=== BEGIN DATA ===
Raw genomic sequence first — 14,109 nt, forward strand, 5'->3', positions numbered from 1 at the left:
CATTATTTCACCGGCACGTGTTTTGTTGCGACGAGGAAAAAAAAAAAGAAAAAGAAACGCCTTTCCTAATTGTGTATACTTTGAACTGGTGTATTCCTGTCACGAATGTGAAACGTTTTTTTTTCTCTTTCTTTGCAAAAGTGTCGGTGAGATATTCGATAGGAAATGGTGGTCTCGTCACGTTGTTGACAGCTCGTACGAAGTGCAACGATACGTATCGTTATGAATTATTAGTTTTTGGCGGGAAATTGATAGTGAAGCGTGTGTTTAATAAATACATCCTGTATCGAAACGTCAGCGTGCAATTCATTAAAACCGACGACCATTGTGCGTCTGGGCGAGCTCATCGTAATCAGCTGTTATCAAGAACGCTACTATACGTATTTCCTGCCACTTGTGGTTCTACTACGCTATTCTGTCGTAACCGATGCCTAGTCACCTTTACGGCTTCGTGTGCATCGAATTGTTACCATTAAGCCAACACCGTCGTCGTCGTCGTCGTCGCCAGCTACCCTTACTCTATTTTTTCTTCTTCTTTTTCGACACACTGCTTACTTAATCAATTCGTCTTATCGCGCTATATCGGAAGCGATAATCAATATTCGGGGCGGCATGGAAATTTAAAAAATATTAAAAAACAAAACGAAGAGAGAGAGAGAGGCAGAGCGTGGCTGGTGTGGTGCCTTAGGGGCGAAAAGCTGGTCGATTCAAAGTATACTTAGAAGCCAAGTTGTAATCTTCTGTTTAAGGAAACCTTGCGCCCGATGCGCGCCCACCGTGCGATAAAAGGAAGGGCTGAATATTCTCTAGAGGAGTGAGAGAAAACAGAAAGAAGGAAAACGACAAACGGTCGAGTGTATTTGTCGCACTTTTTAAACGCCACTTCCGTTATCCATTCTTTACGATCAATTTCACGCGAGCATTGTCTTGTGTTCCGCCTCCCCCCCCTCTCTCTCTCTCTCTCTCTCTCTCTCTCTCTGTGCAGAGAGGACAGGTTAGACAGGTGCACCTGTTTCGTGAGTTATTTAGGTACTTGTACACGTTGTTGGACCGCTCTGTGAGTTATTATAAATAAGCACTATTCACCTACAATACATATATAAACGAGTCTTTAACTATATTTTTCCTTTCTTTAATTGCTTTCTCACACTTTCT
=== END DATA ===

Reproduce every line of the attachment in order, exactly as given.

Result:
Raw genomic sequence first — 14,109 nt, forward strand, 5'->3', positions numbered from 1 at the left:
CATTATTTCACCGGCACGTGTTTTGTTGCGACGAGGAAAAAAAAAAAGAAAAAGAAACGCCTTTCCTAATTGTGTATACTTTGAACTGGTGTATTCCTGTCACGAATGTGAAACGTTTTTTTTTCTCTTTCTTTGCAAAAGTGTCGGTGAGATATTCGATAGGAAATGGTGGTCTCGTCACGTTGTTGACAGCTCGTACGAAGTGCAACGATACGTATCGTTATGAATTATTAGTTTTTGGCGGGAAATTGATAGTGAAGCGTGTGTTTAATAAATACATCCTGTATCGAAACGTCAGCGTGCAATTCATTAAAACCGACGACCATTGTGCGTCTGGGCGAGCTCATCGTAATCAGCTGTTATCAAGAACGCTACTATACGTATTTCCTGCCACTTGTGGTTCTACTACGCTATTCTGTCGTAACCGATGCCTAGTCACCTTTACGGCTTCGTGTGCATCGAATTGTTACCATTAAGCCAACACCGTCGTCGTCGTCGTCGTCGCCAGCTACCCTTACTCTATTTTTTCTTCTTCTTTTTCGACACACTGCTTACTTAATCAATTCGTCTTATCGCGCTATATCGGAAGCGATAATCAATATTCGGGGCGGCATGGAAATTTAAAAAATATTAAAAAACAAAACGAAGAGAGAGAGAGAGGCAGAGCGTGGCTGGTGTGGTGCCTTAGGGGCGAAAAGCTGGTCGATTCAAAGTATACTTAGAAGCCAAGTTGTAATCTTCTGTTTAAGGAAACCTTGCGCCCGATGCGCGCCCACCGTGCGATAAAAGGAAGGGCTGAATATTCTCTAGAGGAGTGAGAGAAAACAGAAAGAAGGAAAACGACAAACGGTCGAGTGTATTTGTCGCACTTTTTAAACGCCACTTCCGTTATCCATTCTTTACGATCAATTTCACGCGAGCATTGTCTTGTGTTCCGCCTCCCCCCCCTCTCTCTCTCTCTCTCTCTCTCTCTCTCTCTGTGCAGAGAGGACAGGTTAGACAGGTGCACCTGTTTCGTGAGTTATTTAGGTACTTGTACACGTTGTTGGACCGCTCTGTGAGTTATTATAAATAAGCACTATTCACCTACAATACATATATAAACGAGTCTTTAACTATATTTTTCCTTTCTTTAATTGCTTTCTCACACTTTCT